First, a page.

The project contracts local NGOs to implement the direct observation of treatment using community health workers (CHWs). There was need to standardise the support visits to include patient counselling on their medication, prompt for side effects and providing health education to the family. ConnecTB was developed to:

  • ensure DOT visits are conducted
  • record the side effects experienced by the patients
  • ensure contact tracing is done
  • asses home infection control measures and to
  • track retention in care. 

ConnecTB is composed of a web portal and two complimentary Android applications. The web portal is used by administrators to register patients, supervisors and directly observed therapy (DOT) providers, and by supervisors to review submitted DOT surveys.  The Patient Management (PM) Android application is used by DOT providers to submit DOT visit surveys and geo-tags.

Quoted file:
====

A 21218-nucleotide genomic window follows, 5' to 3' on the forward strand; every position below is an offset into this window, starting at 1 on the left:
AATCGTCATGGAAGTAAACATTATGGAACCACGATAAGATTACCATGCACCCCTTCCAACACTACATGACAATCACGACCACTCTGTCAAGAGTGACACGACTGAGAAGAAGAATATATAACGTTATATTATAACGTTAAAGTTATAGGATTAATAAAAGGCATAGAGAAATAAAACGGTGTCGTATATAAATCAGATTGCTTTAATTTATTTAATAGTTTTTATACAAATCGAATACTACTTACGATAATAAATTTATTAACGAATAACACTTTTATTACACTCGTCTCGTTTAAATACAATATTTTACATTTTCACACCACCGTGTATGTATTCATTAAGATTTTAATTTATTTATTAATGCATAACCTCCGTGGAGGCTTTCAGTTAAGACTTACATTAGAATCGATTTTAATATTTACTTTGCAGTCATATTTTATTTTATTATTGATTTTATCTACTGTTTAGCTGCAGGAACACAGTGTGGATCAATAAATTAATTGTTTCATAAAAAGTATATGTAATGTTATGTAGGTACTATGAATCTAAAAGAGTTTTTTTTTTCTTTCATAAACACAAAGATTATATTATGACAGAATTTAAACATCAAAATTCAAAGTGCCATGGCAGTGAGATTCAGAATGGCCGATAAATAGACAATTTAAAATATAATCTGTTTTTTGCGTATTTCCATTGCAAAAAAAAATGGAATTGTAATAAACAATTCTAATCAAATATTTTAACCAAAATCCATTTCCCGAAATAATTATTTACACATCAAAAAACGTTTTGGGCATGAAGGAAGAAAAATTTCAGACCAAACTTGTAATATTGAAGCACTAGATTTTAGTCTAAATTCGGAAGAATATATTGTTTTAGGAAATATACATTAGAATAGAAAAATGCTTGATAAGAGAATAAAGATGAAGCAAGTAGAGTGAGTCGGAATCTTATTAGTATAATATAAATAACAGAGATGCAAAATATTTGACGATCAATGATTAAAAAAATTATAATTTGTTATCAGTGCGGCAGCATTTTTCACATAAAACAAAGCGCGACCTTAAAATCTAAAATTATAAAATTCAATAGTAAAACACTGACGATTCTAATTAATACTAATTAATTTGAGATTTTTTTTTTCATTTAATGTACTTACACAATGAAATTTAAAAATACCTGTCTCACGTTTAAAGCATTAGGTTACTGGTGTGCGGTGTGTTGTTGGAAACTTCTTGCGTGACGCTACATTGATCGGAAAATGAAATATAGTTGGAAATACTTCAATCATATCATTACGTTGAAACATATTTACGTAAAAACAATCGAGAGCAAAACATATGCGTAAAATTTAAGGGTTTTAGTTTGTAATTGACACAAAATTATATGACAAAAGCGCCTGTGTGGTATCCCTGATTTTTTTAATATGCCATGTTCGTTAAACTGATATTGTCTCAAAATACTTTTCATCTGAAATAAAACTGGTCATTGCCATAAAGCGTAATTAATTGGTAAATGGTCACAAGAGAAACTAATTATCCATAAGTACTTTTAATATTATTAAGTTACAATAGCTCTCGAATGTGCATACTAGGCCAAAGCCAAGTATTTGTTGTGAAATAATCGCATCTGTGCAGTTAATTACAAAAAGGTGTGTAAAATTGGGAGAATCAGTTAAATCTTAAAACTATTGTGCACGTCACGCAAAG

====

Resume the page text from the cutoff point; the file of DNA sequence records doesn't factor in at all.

Once TB patients are registered on the platform by the administrator, they are allocated to a DOT provider near the patient who will provide comprehensive support to the patient. This includes education on the medication, side effects assessments, contact tracing and health education to the family. In addition to adherence support, the system can geotag the patient location allowing for identification of hot spots. Supervisors can remotely verify completed visits and follow up with the DOT provider where there are gaps in supporting the patient.